We loved Tioman but sadly the food was not as beautiful as the view. Lucky for us Tioman was our first foray into Malaysian cuisine and fresh off the back of the heavy cold winter food of Northern Europe. By comparison it stacked up okay but I am pleased that it in no way set the standard for what we should expect in the rest of this country.


The mainland town of  Mersing serves as the launching pad to Tioman and is not a particularly amazing town, but it is memorable to me as I view it as the start of my food odyssey proper. It was here that I had the best meal of my trip ’til that point, and it was only knocked off its perch three days ago in Penang.

It commenced with our breakfast in a dingy, stray cat ridden, roadside establishment where there were (initially) no other patrons. Generally I read this as a neon sign flashing ‘Do not eat here’. However, we were hungry and hell bent on tracking down some nasi lemak and took what we could get. Happily, we were not disappointed. Nasi Lemak is a simple dish of rice, a few peanuts, chilli paste, some little dried fish and then usually either egg, salted fish or fried chicken. I went the salted fish and Damo the fried chicken. Let’s just say for the record that ol’ Damo has had a bit of a love affair with the fried chicken of Malaysia.

It was lunch that stole the show for me. We walked all of about ten paces to the right of where we were staying to an open air restaurant which offered a range of different meal choices from which you could serve yourself. This is a very common way of dining in Malaysia and one I like because I don’t have to bother with trying to remember the Malay word, I can just look and pick. Excellent. Anyway, I was introduced to a few dishes here that I would revisit many times on my trip and some I didn’t have the pleasure of tasting again, but all in all it was so yummy and I was even more ecstatic because it set me back not much more than $1. Bloody brilliant! And might I add that I was eating seafood for that price – prawns and fish, amongst a fine selection of other meat and vege dishes. One that I tried first here (and was a regular feature of meals henceforth) was the simple but always tasty fried kailan. This is a basic dish of fried greens with chilli and often tiny salted fish and garlic. Yes, chilli. If you don’t enjoy chilli you are pretty well stuffed in this country as they seem to slip it into everything. However, it is possible to dodge it if you need to, which I did for a stint after some pretty hectic chilli eating sessions in a row!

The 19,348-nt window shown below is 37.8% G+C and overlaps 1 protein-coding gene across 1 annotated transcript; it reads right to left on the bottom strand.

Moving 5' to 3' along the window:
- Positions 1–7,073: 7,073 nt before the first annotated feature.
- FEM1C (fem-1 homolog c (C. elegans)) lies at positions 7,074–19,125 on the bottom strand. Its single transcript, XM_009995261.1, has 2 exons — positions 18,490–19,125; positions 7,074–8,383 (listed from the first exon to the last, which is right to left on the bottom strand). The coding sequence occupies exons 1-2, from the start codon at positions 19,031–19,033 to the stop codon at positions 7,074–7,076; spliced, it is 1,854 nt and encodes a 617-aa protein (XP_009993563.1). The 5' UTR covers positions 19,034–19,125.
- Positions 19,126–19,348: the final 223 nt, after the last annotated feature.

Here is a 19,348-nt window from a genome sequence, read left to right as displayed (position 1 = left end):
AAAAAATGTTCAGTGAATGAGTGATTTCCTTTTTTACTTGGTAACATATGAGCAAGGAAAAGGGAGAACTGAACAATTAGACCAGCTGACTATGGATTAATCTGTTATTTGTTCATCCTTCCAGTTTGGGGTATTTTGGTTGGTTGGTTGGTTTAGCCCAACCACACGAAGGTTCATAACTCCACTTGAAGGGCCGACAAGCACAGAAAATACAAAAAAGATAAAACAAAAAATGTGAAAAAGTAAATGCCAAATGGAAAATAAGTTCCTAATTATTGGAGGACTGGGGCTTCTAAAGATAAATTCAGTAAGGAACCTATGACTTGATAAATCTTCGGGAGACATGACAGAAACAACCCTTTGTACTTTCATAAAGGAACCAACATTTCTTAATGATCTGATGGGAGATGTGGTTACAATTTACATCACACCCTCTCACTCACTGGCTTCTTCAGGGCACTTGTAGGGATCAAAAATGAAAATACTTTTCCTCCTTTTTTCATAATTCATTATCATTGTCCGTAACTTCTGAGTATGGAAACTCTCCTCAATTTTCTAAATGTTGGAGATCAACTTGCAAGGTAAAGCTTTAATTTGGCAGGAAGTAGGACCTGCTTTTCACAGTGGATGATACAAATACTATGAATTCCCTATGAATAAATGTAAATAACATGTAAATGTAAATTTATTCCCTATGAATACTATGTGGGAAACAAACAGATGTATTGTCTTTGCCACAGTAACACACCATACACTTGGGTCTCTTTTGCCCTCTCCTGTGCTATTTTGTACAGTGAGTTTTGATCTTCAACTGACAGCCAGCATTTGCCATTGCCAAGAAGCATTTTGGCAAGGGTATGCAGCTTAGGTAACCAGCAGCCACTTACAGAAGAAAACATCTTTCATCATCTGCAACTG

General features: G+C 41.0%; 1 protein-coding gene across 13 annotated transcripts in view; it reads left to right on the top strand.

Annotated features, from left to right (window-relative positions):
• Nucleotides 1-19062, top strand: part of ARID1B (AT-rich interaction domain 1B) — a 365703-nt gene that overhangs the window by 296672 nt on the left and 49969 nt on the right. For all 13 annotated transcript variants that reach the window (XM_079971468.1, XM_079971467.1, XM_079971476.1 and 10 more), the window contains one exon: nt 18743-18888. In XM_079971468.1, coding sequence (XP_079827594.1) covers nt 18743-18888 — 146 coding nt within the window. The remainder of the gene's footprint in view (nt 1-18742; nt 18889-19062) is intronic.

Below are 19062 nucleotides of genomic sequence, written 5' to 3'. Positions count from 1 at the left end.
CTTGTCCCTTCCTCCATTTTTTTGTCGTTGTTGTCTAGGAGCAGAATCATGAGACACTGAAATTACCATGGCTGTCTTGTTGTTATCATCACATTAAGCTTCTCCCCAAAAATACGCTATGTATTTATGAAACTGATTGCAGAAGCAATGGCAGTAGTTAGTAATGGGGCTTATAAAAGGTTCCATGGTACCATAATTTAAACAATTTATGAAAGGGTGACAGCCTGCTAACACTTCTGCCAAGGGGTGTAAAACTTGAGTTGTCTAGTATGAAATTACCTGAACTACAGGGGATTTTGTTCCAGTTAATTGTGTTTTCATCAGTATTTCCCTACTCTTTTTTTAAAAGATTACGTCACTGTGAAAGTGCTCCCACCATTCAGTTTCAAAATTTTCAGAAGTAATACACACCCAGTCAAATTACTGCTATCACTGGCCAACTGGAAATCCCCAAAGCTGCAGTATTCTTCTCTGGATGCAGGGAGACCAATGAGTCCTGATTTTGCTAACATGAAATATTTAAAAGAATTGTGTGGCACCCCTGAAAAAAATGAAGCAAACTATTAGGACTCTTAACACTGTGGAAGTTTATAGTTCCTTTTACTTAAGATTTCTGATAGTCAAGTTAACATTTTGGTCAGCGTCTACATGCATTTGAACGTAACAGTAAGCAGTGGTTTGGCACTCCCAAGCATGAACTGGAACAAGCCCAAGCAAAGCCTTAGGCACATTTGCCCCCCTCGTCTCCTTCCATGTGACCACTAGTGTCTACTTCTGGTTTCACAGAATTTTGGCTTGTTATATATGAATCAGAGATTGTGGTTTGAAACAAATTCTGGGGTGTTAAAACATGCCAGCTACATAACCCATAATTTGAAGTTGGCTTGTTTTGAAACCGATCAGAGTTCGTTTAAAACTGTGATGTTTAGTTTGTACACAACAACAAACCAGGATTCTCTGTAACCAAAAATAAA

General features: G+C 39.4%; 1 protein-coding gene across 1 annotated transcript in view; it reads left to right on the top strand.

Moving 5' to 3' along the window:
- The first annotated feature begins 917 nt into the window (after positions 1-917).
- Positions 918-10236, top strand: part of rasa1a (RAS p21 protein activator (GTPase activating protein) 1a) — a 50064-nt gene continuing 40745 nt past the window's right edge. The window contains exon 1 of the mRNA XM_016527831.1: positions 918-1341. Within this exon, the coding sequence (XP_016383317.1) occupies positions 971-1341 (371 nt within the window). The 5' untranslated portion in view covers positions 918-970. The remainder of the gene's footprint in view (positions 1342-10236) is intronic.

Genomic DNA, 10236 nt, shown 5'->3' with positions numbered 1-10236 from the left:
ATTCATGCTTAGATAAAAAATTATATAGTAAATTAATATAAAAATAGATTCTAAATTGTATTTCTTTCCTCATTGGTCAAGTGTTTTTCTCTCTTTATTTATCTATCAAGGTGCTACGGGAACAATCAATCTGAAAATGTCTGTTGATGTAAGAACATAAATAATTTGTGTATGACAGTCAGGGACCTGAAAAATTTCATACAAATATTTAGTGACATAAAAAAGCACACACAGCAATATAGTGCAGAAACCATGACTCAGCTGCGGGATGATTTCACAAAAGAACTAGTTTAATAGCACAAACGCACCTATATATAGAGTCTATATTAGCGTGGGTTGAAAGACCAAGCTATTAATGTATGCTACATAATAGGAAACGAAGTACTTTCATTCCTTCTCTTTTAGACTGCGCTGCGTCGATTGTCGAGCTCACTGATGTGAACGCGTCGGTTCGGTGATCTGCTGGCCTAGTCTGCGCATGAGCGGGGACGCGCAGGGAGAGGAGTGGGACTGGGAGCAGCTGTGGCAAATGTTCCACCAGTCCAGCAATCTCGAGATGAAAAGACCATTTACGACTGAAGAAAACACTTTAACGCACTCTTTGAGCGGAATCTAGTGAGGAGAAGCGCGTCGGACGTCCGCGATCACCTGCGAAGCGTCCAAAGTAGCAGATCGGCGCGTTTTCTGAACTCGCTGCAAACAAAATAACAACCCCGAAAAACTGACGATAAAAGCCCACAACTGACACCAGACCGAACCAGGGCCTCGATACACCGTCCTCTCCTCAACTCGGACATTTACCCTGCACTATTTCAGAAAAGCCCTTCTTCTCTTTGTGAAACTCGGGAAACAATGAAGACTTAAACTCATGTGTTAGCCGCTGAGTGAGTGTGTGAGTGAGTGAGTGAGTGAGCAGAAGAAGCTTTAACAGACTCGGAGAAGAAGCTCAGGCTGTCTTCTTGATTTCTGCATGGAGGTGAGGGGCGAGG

I cannot emphasise enough how much sorting out what we were going to eat for the day (and the days after that day) consumed our thoughts and time whilst we were there.

In no particular order I am going to detail the best moments:

  1. Dim sum breakfast. This is yum cha for breakfast in essence, and a lot of meats in steamed stuff feature. Sorry I can’t be more informative than that but we literally just sat down and pointed to things and tried them out. All were delicious. We tried to go back there for another breakfast and were quite bummed it was shut on that day 😦 We did soon come to realise while we were there that Malaysians don’t always have set open hours or days, and you really just have to hope and pray that if you liked it once it will be open again. We were caught out this way more than once when trying to revisit good places.